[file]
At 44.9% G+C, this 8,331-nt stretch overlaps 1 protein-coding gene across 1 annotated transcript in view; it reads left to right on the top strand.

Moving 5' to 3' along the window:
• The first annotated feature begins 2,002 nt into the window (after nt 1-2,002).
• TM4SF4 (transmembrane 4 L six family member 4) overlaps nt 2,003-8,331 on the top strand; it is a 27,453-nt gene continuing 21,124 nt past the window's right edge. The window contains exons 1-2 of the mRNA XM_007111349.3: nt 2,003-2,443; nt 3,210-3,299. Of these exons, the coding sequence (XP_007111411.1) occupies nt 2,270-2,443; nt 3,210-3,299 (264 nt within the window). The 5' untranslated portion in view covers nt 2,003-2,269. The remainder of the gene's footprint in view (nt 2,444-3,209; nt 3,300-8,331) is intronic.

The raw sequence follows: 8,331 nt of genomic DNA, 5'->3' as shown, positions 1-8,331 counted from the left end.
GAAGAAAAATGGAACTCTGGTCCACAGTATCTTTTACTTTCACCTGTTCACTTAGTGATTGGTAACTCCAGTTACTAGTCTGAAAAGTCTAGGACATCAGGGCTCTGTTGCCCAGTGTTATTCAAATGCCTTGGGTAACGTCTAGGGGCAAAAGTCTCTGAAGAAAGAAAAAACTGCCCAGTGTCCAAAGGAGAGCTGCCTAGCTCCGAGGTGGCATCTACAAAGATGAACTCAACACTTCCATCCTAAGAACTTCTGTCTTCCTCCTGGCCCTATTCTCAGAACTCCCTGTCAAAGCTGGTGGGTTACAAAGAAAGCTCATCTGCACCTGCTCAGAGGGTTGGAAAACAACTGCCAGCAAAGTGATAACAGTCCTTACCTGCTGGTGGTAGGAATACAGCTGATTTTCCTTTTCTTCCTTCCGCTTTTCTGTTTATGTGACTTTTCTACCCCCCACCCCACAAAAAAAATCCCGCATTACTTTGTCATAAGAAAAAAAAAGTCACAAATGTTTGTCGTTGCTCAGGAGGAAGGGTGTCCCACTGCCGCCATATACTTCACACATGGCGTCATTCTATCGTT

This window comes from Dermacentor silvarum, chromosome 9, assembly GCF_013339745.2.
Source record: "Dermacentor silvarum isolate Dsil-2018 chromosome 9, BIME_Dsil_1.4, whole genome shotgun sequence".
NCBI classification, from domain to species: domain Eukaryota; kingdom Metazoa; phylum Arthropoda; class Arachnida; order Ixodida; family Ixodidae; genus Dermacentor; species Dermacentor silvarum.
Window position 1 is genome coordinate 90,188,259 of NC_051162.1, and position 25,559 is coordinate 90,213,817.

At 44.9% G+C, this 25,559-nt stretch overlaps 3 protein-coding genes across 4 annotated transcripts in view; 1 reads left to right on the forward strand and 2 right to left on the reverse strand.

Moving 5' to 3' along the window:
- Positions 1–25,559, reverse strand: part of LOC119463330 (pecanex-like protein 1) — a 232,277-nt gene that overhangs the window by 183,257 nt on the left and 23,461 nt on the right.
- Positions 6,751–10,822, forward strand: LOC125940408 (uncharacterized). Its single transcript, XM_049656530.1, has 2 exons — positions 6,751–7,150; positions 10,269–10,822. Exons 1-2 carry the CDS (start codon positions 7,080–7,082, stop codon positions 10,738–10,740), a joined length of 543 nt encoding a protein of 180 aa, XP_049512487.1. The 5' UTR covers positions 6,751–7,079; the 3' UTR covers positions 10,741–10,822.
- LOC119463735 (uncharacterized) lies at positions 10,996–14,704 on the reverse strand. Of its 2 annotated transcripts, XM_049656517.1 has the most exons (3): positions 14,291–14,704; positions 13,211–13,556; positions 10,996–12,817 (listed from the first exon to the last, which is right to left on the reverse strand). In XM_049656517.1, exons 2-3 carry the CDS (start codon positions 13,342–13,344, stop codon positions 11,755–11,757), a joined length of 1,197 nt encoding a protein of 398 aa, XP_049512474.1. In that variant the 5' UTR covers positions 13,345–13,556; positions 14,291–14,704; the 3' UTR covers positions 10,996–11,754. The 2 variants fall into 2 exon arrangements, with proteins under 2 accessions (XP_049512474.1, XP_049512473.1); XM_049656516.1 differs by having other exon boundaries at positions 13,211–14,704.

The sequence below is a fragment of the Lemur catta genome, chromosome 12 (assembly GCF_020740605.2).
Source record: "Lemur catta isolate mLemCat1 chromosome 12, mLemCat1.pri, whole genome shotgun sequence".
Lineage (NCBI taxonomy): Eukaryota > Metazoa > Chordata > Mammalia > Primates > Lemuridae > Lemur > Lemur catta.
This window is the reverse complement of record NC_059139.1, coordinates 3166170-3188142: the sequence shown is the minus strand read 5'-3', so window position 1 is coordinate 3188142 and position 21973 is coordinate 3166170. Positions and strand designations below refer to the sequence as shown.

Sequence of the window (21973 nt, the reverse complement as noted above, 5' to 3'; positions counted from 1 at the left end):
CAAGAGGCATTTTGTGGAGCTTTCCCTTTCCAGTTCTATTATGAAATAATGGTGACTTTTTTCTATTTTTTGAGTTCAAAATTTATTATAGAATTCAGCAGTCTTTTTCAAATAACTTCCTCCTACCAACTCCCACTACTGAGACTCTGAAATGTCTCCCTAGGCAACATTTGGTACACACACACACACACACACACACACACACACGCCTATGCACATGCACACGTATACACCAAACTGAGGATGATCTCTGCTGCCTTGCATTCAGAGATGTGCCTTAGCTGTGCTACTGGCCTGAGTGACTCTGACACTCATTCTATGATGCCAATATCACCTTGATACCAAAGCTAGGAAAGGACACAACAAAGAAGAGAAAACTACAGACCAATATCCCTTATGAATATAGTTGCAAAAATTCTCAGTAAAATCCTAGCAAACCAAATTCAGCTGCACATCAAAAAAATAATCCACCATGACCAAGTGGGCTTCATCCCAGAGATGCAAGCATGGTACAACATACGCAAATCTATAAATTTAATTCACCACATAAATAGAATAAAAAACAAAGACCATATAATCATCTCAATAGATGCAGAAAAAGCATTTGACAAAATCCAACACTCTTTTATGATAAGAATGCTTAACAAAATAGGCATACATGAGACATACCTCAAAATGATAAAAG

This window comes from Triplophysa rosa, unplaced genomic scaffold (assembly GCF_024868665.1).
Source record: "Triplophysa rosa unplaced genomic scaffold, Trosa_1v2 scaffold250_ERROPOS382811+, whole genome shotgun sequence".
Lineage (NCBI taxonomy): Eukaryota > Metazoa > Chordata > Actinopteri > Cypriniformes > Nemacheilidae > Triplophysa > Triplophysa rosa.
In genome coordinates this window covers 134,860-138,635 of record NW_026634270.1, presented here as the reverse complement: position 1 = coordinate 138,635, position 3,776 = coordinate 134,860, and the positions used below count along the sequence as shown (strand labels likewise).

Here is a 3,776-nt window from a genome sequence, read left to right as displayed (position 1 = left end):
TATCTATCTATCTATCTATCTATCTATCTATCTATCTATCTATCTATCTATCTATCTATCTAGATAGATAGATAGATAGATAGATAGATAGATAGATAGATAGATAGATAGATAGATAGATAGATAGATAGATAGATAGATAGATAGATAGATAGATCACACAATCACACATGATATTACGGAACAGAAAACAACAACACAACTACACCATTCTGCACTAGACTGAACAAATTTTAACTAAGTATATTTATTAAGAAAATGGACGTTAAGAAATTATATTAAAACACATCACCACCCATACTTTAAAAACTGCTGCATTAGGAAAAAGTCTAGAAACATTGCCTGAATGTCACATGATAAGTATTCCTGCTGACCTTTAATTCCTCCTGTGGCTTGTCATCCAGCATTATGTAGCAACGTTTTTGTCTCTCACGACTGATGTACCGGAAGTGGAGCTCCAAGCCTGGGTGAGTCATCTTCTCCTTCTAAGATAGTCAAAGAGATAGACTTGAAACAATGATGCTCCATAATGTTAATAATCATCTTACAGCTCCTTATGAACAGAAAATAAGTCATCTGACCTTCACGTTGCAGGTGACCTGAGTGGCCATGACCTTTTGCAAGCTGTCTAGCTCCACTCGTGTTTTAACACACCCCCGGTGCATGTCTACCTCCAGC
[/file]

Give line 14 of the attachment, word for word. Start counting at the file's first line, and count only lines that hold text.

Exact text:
- Positions 6,751–10,822, forward strand: LOC125940408 (uncharacterized). Its single transcript, XM_049656530.1, has 2 exons — positions 6,751–7,150; positions 10,269–10,822. Exons 1-2 carry the CDS (start codon positions 7,080–7,082, stop codon positions 10,738–10,740), a joined length of 543 nt encoding a protein of 180 aa, XP_049512487.1. The 5' UTR covers positions 6,751–7,079; the 3' UTR covers positions 10,741–10,822.